[PATCH weston] introduces a setting to give permission to any client to do screenshots

Pekka Paalanen ppaalanen at gmail.com
Mon Dec 16 00:15:28 PST 2013

On Mon, 16 Dec 2013 01:51:20 +0100
Sebastian Wick <sebastian at sebastianwick.net> wrote:

> Am 2013-12-16 00:52, schrieb Timothée Ravier:
> > polkit could also be used for the whole process of deciding whether
> > a screenshot action is allowed or not:
> > 
> > * The compositor would first request authorization for the
> > screenshot action to polkit;
> > * polkit would check if the action is legitimate using the 
> > authorization
> > rules defined on the system;
> > * If no rules matches, a dialog requesting confirmation by the user
> > is displayed;
> > * If the polkit answer is positive, the compositor would launch the
> > screenshot application.
> > 
> > Adding rules is a little bit more difficult in this case, but this
> > has the advantage of reusing an already developed architecture.
> > 
> > Cheers
> Sounds like a good plan but I still don't understand why the
> application must be started by the compositor. What exactly is the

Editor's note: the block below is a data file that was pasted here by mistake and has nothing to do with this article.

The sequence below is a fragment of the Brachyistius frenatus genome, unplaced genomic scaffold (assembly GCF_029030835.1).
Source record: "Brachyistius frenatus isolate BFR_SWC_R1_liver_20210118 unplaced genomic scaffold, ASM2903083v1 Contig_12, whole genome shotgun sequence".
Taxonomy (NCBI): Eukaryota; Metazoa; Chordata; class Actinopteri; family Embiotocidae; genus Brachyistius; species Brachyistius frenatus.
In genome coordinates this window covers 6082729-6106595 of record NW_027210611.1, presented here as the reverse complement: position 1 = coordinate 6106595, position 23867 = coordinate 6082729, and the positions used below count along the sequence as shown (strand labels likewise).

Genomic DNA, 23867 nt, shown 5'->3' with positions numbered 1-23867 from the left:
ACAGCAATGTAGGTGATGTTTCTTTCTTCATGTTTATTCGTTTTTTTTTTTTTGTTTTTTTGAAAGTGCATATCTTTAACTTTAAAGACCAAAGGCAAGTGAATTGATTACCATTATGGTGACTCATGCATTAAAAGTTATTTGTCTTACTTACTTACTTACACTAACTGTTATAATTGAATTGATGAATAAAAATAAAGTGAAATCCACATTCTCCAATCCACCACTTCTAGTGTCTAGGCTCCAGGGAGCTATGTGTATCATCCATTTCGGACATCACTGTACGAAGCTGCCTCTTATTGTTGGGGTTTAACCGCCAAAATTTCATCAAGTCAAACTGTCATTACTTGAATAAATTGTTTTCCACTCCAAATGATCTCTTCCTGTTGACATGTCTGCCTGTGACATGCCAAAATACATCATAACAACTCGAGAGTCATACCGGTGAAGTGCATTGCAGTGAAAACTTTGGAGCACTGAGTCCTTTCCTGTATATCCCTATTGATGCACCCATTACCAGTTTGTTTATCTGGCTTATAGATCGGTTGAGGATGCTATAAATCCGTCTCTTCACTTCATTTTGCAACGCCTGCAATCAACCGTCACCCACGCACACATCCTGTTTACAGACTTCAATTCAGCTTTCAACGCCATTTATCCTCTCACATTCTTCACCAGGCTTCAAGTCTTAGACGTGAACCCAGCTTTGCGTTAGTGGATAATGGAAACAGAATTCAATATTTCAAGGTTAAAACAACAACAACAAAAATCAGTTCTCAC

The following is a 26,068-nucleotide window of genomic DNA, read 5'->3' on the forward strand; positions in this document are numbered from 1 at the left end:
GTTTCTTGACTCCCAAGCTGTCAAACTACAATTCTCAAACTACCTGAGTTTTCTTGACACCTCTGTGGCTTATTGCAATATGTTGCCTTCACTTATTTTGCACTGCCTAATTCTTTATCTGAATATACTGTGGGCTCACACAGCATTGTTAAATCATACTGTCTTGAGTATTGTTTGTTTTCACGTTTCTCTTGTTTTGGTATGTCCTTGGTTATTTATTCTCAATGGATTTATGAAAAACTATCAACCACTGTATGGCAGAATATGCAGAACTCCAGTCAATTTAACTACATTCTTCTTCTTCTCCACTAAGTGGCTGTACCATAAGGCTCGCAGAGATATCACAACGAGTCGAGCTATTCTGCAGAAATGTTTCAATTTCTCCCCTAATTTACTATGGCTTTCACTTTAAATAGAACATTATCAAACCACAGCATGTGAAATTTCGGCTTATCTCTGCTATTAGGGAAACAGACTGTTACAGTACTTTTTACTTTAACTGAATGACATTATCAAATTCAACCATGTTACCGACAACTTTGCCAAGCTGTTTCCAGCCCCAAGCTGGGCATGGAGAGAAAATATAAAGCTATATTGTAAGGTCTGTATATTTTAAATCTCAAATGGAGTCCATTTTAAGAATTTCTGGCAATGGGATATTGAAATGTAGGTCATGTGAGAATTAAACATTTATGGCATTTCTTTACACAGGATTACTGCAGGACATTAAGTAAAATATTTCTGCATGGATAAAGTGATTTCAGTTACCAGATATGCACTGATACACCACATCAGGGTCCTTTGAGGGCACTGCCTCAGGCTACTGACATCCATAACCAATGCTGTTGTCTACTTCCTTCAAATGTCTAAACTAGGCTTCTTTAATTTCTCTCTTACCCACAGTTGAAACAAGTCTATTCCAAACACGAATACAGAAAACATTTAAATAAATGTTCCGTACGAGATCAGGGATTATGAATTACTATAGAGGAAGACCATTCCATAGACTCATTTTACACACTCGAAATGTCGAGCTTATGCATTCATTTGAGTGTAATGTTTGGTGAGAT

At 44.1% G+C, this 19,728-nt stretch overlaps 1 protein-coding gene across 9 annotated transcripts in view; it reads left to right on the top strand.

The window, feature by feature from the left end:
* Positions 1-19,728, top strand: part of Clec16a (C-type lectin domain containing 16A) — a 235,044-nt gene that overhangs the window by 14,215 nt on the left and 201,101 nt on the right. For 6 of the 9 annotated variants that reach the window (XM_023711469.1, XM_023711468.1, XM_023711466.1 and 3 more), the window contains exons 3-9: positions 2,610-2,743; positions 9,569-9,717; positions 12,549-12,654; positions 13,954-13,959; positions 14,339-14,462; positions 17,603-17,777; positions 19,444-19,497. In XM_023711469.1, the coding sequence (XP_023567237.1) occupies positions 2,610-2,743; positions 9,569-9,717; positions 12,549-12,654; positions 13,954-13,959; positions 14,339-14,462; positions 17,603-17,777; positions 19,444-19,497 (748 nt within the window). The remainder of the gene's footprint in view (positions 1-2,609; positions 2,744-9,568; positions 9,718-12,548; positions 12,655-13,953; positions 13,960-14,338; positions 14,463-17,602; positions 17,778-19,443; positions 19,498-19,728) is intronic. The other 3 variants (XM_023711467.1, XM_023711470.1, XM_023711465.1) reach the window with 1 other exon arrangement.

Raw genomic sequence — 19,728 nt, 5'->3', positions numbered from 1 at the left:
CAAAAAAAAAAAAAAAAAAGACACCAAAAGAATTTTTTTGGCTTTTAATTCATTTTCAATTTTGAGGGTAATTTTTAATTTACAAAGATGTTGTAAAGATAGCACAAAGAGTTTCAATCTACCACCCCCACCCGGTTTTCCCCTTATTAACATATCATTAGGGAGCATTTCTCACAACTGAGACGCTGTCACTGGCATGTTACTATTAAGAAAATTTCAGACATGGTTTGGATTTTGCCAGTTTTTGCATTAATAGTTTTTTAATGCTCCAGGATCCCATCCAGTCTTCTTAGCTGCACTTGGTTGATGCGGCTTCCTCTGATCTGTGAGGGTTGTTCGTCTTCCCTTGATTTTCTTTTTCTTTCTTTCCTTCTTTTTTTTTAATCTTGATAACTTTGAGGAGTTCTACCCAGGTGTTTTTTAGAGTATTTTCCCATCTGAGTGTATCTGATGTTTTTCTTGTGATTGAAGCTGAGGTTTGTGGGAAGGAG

> benefit?

I'm not sure Timothée actually implied that in the above, but here is
the explanation anyway.

When the compositor is about to launch an app, it can create the
communication socket pair in advance, which means that the app is
already a connected client when it starts. The app will not be opening
a socket file to create a new connection to the compositor. That
guarantees, that the already open connection fd the compositor has is
tied to the exact process (or grandchild etc) the compositor forked.
You do not have to try to authenticate a new connection coming in via
the usual socket file opening. You only need to make sure the binary the
compositor is exec'ing is trusted.

See weston_client_launch() for an example of how this is done:
1. socketpair() returns two open fds that are connected to each other
2. a child process is forked, and it inherits both fds
3. the parent process closes one end of the socket pair
4. the child process closes the other end of the socket pair
5. the parent process creates a client connection straight from the
	remaining open fd
6. the child process dup's its remaining open fd so it won't get closed
	on exec()
7. the child process sets the environment variable WAYLAND_SOCKET to
	the fd number from dup()
8. the child process exec()'s the application
9. libwayland-client in the application reads WAYLAND_SOCKET, and uses
	that already open fd as the connection to the compositor

This avoids authenticating an initially untrusted connection by having
the connection trusted from the start.


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